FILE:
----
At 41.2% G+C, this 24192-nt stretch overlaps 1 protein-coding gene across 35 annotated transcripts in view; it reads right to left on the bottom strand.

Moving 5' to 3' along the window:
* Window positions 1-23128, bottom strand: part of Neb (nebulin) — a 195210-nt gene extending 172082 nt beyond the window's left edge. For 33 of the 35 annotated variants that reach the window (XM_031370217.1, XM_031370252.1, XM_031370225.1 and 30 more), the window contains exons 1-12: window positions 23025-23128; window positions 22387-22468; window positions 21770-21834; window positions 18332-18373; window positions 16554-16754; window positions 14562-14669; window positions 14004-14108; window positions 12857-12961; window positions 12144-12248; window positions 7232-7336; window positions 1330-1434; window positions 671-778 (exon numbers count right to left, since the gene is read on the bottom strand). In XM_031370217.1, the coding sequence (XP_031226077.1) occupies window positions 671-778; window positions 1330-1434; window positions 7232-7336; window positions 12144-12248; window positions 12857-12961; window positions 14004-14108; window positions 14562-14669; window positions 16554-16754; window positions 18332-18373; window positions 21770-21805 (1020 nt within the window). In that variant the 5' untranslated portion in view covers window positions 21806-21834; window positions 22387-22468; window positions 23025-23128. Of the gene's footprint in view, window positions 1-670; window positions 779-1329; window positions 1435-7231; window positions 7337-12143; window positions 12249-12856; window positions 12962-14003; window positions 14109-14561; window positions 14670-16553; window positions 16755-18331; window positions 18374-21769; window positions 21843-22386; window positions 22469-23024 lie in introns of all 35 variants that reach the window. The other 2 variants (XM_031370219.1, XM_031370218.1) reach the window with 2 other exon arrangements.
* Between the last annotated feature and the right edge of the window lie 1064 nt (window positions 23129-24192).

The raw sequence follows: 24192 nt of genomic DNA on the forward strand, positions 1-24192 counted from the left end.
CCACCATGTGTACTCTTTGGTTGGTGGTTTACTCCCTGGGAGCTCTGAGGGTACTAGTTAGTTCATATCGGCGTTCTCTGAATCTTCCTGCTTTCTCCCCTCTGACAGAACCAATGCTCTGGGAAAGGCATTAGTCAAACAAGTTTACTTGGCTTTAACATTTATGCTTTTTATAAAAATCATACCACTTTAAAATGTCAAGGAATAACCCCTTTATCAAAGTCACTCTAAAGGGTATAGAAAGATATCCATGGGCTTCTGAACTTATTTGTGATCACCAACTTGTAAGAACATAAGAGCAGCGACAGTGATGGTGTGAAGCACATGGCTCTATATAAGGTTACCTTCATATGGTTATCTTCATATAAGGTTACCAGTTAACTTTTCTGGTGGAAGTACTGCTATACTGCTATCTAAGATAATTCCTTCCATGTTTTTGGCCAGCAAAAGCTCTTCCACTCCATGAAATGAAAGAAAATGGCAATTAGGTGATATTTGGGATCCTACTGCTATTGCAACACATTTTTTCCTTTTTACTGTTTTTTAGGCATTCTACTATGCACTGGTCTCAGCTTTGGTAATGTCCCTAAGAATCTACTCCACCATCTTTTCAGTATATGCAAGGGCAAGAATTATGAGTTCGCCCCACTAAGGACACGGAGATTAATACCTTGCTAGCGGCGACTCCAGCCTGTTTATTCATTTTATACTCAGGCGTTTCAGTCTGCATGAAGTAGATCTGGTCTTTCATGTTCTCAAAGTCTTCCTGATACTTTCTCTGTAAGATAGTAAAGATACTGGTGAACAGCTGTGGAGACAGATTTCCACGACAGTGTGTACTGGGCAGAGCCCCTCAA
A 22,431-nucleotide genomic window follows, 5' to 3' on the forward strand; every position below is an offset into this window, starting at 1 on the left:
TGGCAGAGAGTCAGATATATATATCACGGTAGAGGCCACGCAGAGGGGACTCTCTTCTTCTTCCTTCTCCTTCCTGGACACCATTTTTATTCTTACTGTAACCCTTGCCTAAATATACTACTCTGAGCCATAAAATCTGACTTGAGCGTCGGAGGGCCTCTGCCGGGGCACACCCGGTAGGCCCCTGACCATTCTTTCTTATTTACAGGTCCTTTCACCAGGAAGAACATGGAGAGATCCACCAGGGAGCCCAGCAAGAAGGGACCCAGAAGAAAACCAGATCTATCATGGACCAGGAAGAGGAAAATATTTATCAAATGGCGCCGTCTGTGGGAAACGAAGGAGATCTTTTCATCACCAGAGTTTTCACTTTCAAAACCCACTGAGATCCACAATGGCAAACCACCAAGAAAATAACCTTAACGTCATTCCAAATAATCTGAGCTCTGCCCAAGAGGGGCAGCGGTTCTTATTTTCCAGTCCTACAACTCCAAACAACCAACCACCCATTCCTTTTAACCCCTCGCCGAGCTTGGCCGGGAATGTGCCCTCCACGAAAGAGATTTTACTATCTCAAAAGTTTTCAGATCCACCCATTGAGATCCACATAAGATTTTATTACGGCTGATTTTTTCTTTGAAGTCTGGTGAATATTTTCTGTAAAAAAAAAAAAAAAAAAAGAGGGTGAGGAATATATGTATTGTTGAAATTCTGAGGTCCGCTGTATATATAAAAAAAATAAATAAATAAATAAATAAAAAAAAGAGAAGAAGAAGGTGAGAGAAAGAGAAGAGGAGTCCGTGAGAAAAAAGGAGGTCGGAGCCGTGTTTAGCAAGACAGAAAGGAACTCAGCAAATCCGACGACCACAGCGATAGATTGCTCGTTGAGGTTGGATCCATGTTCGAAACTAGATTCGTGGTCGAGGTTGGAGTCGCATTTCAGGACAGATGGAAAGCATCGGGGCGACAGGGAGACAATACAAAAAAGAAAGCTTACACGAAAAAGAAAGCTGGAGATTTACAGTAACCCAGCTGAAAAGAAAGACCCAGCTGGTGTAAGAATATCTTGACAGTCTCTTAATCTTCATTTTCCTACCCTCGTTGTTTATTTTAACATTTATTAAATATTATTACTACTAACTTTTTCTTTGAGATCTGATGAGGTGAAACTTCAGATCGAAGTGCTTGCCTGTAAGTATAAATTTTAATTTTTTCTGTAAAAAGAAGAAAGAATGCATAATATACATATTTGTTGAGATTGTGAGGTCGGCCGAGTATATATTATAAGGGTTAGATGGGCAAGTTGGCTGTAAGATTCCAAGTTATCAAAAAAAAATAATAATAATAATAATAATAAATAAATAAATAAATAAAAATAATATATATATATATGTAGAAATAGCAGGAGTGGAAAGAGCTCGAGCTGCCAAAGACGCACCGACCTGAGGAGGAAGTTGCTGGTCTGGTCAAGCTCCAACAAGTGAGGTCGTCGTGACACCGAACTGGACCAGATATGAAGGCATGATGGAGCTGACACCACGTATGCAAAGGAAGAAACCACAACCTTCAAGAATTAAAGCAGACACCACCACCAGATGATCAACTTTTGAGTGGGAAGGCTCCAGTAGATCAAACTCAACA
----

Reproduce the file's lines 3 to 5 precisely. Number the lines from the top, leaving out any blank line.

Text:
* Window positions 1-23128, bottom strand: part of Neb (nebulin) — a 195210-nt gene extending 172082 nt beyond the window's left edge. For 33 of the 35 annotated variants that reach the window (XM_031370217.1, XM_031370252.1, XM_031370225.1 and 30 more), the window contains exons 1-12: window positions 23025-23128; window positions 22387-22468; window positions 21770-21834; window positions 18332-18373; window positions 16554-16754; window positions 14562-14669; window positions 14004-14108; window positions 12857-12961; window positions 12144-12248; window positions 7232-7336; window positions 1330-1434; window positions 671-778 (exon numbers count right to left, since the gene is read on the bottom strand). In XM_031370217.1, the coding sequence (XP_031226077.1) occupies window positions 671-778; window positions 1330-1434; window positions 7232-7336; window positions 12144-12248; window positions 12857-12961; window positions 14004-14108; window positions 14562-14669; window positions 16554-16754; window positions 18332-18373; window positions 21770-21805 (1020 nt within the window). In that variant the 5' untranslated portion in view covers window positions 21806-21834; window positions 22387-22468; window positions 23025-23128. Of the gene's footprint in view, window positions 1-670; window positions 779-1329; window positions 1435-7231; window positions 7337-12143; window positions 12249-12856; window positions 12962-14003; window positions 14109-14561; window positions 14670-16553; window positions 16755-18331; window positions 18374-21769; window positions 21843-22386; window positions 22469-23024 lie in introns of all 35 variants that reach the window. The other 2 variants (XM_031370219.1, XM_031370218.1) reach the window with 2 other exon arrangements.
* Between the last annotated feature and the right edge of the window lie 1064 nt (window positions 23129-24192).

The raw sequence follows: 24192 nt of genomic DNA on the forward strand, positions 1-24192 counted from the left end.